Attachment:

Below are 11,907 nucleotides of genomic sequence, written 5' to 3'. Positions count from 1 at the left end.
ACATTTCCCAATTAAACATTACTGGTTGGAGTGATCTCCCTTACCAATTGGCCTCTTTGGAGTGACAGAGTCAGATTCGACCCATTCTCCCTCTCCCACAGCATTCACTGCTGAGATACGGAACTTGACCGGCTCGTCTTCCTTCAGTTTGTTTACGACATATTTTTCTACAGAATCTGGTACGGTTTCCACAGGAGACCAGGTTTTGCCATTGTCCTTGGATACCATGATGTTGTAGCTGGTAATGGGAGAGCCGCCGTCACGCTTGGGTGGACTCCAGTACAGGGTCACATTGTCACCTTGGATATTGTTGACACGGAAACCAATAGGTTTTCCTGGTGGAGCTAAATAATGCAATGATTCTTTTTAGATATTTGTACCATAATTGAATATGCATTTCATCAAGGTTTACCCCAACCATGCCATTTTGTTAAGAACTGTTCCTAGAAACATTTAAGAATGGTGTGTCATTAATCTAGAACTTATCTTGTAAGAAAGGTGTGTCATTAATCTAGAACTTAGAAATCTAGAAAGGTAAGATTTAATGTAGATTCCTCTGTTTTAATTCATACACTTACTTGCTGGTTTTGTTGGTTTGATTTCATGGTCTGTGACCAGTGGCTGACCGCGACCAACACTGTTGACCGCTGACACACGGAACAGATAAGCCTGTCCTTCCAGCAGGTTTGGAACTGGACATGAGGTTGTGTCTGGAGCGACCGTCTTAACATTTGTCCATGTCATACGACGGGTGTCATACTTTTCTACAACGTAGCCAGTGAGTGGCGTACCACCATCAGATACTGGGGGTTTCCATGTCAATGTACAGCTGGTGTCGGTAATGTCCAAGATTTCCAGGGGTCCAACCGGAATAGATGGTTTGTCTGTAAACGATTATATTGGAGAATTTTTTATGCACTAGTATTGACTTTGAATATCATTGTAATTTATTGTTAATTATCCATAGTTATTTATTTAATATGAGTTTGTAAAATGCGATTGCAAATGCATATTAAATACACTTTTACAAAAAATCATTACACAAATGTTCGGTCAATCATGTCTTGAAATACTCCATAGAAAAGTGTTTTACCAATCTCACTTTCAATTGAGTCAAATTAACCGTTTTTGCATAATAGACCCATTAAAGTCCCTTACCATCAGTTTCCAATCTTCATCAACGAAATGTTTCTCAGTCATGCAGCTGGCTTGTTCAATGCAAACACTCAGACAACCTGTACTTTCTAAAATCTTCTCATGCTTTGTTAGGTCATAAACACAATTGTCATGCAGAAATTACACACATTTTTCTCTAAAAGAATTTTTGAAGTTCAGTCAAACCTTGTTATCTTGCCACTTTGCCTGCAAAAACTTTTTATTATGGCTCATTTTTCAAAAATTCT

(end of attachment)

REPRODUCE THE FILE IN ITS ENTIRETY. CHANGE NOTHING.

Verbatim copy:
Below are 11,907 nucleotides of genomic sequence, written 5' to 3'. Positions count from 1 at the left end.
ACATTTCCCAATTAAACATTACTGGTTGGAGTGATCTCCCTTACCAATTGGCCTCTTTGGAGTGACAGAGTCAGATTCGACCCATTCTCCCTCTCCCACAGCATTCACTGCTGAGATACGGAACTTGACCGGCTCGTCTTCCTTCAGTTTGTTTACGACATATTTTTCTACAGAATCTGGTACGGTTTCCACAGGAGACCAGGTTTTGCCATTGTCCTTGGATACCATGATGTTGTAGCTGGTAATGGGAGAGCCGCCGTCACGCTTGGGTGGACTCCAGTACAGGGTCACATTGTCACCTTGGATATTGTTGACACGGAAACCAATAGGTTTTCCTGGTGGAGCTAAATAATGCAATGATTCTTTTTAGATATTTGTACCATAATTGAATATGCATTTCATCAAGGTTTACCCCAACCATGCCATTTTGTTAAGAACTGTTCCTAGAAACATTTAAGAATGGTGTGTCATTAATCTAGAACTTATCTTGTAAGAAAGGTGTGTCATTAATCTAGAACTTAGAAATCTAGAAAGGTAAGATTTAATGTAGATTCCTCTGTTTTAATTCATACACTTACTTGCTGGTTTTGTTGGTTTGATTTCATGGTCTGTGACCAGTGGCTGACCGCGACCAACACTGTTGACCGCTGACACACGGAACAGATAAGCCTGTCCTTCCAGCAGGTTTGGAACTGGACATGAGGTTGTGTCTGGAGCGACCGTCTTAACATTTGTCCATGTCATACGACGGGTGTCATACTTTTCTACAACGTAGCCAGTGAGTGGCGTACCACCATCAGATACTGGGGGTTTCCATGTCAATGTACAGCTGGTGTCGGTAATGTCCAAGATTTCCAGGGGTCCAACCGGAATAGATGGTTTGTCTGTAAACGATTATATTGGAGAATTTTTTATGCACTAGTATTGACTTTGAATATCATTGTAATTTATTGTTAATTATCCATAGTTATTTATTTAATATGAGTTTGTAAAATGCGATTGCAAATGCATATTAAATACACTTTTACAAAAAATCATTACACAAATGTTCGGTCAATCATGTCTTGAAATACTCCATAGAAAAGTGTTTTACCAATCTCACTTTCAATTGAGTCAAATTAACCGTTTTTGCATAATAGACCCATTAAAGTCCCTTACCATCAGTTTCCAATCTTCATCAACGAAATGTTTCTCAGTCATGCAGCTGGCTTGTTCAATGCAAACACTCAGACAACCTGTACTTTCTAAAATCTTCTCATGCTTTGTTAGGTCATAAACACAATTGTCATGCAGAAATTACACACATTTTTCTCTAAAAGAATTTTTGAAGTTCAGTCAAACCTTGTTATCTTGCCACTTTGCCTGCAAAAACTTTTTATTATGGCTCATTTTTCAAAAATTCT